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Title: Early detection of autism spectrum symptomatology in very preterm infants
Author: Sanderson, Charlotte
ISNI:       0000 0004 8499 0426
Awarding Body: Royal Holloway, University of London
Current Institution: Royal Holloway, University of London
Date of Award: 2016
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Children born very preterm (VP) are at an increased risk for a wide range of neurodevelopmental impairments, including autism spectrum disorder (ASD) and related symptomatology. The present thesis investigated early behavioural markers for ASD in VP infants. Using a prospective, longitudinal design, three early infancy markers which have been linked to ASD outcomes in other high-risk groups were investigated: the Autism Observation Scale for Infants (Bryson, Zwaigenbaum, Mcdermott, Rombough, & Brian, 2008), a disengagement of visual attention task (Mayada Elsabbagh, Fernandes, et al., 2013) and infant temperament profiles (Putnam, Helbig, Gartstein, Rothbart, & Leerkes, 2014). Existing data from 65 full term and 41 VP infants at 6 and 12 months was collated, audited and examined using a series of bivariate and multivariate analyses. A sub-set of these infants were followed up at 30-34 months to estimate associations with ASD outcomes, as indicated by the Autism Diagnostic Observation Schedule (ADOS II) (Lord et al., 2012). VP infants showed greater impairment on the AOSI, a behavioural assessment of multiple ASD markers, compared to full-term controls at both 6 and 12 months. These impairments appeared to be independent of developmental delays. AOSI scores at 12 months also showed association with ASD outcomes at 30-34 months. VP infants were also rated by their parents as showing more negative affect during the first year of life, though no association with ASD outcomes was observed. These findings are discussed in relation to the wider literature on early detection in ASD. In particular, the likelihood of heterogeneity in early trajectories towards ASD symptoms is discussed. Multiple marker assessments like the AOSI may be particularly useful tools for detecting ASD symptomatology earlier in high-risk infant populations, in order to enable earlier targeted intervention. Future research may consider the longer-term stability of these early profiles in VP infants, and explore specific biological and psychosocial risk factors for emerging ASD symptomatology in this group.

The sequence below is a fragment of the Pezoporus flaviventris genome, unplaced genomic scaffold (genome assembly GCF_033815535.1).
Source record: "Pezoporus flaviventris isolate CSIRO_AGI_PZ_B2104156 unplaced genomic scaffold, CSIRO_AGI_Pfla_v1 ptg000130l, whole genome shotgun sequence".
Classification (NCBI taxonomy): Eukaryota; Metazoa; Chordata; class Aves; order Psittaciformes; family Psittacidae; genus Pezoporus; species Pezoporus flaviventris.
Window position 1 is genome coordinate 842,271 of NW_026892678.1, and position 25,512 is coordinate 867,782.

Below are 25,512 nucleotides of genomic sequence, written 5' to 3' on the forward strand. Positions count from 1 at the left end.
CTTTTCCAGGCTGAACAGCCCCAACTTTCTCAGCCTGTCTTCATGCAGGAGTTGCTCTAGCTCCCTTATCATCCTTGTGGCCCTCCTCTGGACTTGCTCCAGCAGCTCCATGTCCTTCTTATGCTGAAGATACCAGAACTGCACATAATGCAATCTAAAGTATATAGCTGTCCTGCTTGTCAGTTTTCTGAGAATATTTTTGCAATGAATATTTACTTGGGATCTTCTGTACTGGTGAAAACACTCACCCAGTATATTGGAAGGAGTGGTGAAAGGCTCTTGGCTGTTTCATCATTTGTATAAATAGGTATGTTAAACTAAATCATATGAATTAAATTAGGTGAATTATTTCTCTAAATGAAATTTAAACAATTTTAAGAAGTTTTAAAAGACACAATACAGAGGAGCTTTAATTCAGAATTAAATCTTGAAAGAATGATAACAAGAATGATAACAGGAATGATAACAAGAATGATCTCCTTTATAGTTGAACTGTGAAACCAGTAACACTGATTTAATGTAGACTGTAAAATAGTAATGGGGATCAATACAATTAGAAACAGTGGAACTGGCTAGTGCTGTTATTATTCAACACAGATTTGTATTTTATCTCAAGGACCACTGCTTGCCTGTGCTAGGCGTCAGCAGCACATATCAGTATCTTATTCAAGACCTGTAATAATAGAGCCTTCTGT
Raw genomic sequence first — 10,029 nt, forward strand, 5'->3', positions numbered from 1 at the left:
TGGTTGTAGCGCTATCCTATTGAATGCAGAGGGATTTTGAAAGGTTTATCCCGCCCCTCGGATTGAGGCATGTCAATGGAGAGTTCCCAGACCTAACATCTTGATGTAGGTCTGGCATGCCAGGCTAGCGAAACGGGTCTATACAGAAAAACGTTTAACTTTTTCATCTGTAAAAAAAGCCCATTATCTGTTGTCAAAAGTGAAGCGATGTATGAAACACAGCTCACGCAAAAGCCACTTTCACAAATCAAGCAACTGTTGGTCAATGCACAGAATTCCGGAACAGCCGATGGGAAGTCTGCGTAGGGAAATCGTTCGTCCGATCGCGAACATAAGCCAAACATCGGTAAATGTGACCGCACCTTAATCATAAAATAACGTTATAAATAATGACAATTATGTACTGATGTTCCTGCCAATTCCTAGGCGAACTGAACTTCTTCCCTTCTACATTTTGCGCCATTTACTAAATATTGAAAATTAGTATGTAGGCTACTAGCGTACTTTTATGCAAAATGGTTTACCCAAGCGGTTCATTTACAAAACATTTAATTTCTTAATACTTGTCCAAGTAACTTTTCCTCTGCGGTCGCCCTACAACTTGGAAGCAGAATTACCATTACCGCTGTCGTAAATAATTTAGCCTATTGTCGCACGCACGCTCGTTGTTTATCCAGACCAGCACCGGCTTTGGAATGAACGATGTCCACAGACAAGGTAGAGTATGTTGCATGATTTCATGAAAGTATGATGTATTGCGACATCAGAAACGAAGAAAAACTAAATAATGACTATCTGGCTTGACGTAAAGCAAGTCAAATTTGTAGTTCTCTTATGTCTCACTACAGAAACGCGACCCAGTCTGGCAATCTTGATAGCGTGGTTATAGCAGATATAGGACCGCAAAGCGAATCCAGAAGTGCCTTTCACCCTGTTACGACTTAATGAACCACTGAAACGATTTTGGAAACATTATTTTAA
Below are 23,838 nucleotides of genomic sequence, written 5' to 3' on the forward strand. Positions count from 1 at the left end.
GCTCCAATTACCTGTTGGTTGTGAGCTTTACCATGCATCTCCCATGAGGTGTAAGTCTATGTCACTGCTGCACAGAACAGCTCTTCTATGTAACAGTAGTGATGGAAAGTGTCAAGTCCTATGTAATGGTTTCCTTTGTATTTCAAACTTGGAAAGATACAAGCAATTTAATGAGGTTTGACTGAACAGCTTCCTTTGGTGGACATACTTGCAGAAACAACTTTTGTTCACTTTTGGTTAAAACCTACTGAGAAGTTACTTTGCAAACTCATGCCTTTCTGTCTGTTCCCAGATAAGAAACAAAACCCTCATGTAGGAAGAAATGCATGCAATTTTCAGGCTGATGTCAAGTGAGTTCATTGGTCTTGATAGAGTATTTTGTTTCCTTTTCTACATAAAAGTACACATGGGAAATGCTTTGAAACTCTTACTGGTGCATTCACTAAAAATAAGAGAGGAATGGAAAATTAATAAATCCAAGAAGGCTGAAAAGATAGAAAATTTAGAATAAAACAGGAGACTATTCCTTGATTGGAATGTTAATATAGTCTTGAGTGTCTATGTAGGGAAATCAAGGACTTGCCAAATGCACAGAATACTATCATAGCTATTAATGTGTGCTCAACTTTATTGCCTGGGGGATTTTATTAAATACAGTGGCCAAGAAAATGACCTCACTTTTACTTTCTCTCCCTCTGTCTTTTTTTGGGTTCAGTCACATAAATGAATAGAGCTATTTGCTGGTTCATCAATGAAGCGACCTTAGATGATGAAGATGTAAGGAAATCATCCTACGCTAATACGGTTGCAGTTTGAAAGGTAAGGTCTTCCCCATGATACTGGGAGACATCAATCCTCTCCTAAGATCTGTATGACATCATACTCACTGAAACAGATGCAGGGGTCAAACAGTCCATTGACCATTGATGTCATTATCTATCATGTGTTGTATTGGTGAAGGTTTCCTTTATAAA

Supervisor: Not available Sponsor: Not available
Qualification Name: Thesis (D.Clin.Psy.) Qualification Level: Doctoral
EThOS ID:  DOI: Not available
Keywords: Preterm ; Autism ; ASD ; autism spectrum disorder ; infant